I have another recommended reading for you! I found this really nice framework for disarming microaggressions, both targeted directly towards the perpetrator, but also institutional and societal macroaggressions, in Sue et al. (2019). The article includes a lot of really helpful examples of what this might look like in practice. Below is a summary of the aspects that I want to take from the article to bring into a workshop I’m teaching next month (so I am reading this through a very specific lens for my own context). I definitely recommend to check out the original article to look at great examples of strategies to intervene depending on the objective (if nothing else, browse table 1)!
First, even though I will apply the framework to my workshop in a Swedish context, I want to acknowledge that it was written on disarming racial microaggressions in a US context. The authors report on a study in which over 75% of African Americans report daily discrimination. Discrimination meaning here e.g. unjustified questioning by law enforcement, being fired for no reason other than racism, and other events on this level. This goes of course way beyond someone being rude and unfriendly, which is how microaggressions are commonly misunderstood, and microaggressions come on top of that. Microaggressions are different from non-race based offenses for several reasons: They are happening constantly, their impact accumulates within each individual over their whole life time, they show every day that the targets are treated as second-class citizens in society, and they perpetuate systemic injustices of the past. Even though I have, and will be, talking about microaggressions that I have been on the receiving end of here in Sweden and that I have observed here against women in academia, I want to acknowledge my super privileged position and my commitment to using it to educate myself and become a better ally.
Allyship is very nicely explained in the article, especially in contrast to bystanders. Bystanders, people who observe or become aware of microaggressions, often don’t become active. This might be due to many reasons, like fear of getting involved in conflicts, making enemies, alienating friends and family, or even just not realizing that this is a situation where they should intervene. For bystanders to take action, they need to recognize unacceptable behavior and the benefits that would arise from intervention, but they also need to know how to intervene (which I will focus on further down). Allies, on the other hand, are not just bystanders that happen to intervene in a specific situation, or people that don’t commit microaggressions themselves. Allies “actively work toward the eradication of prejudicial practices they witness in both their personal and professional lives”. Allies also “do not view their work as a means to a measurable end but a constant dismantlement of the individual and institutional beliefs, practices, and policies that have impeded the social growth and wellbeing of persons of color”.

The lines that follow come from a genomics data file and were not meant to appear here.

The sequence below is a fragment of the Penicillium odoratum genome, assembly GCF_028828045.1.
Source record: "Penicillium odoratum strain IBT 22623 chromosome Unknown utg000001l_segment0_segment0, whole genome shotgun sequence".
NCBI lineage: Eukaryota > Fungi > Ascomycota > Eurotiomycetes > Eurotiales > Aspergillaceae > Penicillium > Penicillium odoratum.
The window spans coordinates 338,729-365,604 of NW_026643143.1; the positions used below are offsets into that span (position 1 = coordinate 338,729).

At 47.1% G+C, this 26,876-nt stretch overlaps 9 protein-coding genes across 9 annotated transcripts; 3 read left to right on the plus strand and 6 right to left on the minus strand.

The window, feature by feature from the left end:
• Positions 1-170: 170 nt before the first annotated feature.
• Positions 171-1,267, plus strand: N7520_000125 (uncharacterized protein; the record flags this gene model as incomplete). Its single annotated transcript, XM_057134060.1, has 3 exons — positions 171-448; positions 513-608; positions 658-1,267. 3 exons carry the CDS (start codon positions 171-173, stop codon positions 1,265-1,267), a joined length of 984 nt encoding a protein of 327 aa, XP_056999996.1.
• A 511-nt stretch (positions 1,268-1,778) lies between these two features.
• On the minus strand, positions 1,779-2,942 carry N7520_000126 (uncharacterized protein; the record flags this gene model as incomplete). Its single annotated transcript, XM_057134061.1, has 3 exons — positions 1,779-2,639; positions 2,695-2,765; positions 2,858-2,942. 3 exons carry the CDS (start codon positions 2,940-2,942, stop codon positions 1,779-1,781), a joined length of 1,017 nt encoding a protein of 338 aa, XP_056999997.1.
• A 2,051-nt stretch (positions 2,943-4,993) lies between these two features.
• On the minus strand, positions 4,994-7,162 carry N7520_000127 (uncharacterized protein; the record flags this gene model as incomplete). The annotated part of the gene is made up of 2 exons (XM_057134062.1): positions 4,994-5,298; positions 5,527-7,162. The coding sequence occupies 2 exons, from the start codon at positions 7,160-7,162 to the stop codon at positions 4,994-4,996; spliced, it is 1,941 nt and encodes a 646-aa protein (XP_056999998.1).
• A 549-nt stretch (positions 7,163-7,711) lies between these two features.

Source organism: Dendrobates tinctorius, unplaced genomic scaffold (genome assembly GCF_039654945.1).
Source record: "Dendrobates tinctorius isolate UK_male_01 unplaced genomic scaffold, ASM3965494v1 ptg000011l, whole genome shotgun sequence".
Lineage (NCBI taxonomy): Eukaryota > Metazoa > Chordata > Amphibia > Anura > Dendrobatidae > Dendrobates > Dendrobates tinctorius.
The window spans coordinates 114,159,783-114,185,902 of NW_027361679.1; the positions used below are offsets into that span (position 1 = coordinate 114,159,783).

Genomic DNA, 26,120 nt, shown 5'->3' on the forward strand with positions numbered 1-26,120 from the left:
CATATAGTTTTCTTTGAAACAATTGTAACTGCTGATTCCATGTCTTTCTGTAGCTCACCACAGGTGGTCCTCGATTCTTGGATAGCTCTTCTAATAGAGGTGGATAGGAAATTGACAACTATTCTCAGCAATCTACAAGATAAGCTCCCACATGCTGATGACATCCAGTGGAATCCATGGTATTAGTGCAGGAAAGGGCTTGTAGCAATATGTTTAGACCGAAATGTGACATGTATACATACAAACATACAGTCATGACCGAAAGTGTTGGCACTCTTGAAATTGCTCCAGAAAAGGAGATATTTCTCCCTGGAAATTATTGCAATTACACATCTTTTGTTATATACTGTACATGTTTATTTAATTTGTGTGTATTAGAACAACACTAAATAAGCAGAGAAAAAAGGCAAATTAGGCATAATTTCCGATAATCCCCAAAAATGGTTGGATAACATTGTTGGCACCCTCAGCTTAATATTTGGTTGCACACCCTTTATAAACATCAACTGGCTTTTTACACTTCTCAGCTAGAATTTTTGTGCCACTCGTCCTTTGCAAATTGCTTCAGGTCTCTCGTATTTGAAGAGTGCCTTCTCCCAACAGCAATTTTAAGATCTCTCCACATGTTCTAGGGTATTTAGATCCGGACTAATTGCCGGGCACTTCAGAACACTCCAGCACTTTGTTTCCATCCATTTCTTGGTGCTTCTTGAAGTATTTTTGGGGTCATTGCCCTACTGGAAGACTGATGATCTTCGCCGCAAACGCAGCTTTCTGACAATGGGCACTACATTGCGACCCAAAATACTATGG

So how can we respond to microaggressions? A concept presented in the article are “microinterventions”: “everyday words or deeds, whether intentional or unintentional, that communicate to targets of microaggressions (a) validation of their experienced reality, (b) value as a person, (c) affirmation of their racial group identity, (d) support and encouragement, and (e) reassurance that they are not alone.”
Microinterventions can (and should!) be targeted towards the perpetrator themselves, but also towards the institutional and societal macroaggressions. There are four strategic goals suggested in the article (and I am focussing my summary on the “entry level” actions that I want to suggest to “bystander” PhD students in my context to implement right away, so I am omitting things that the institution should do, like monitoring trends in their recruitment, promotions, … as well as what needs to happen on a societal level):
Make the “invisible” visible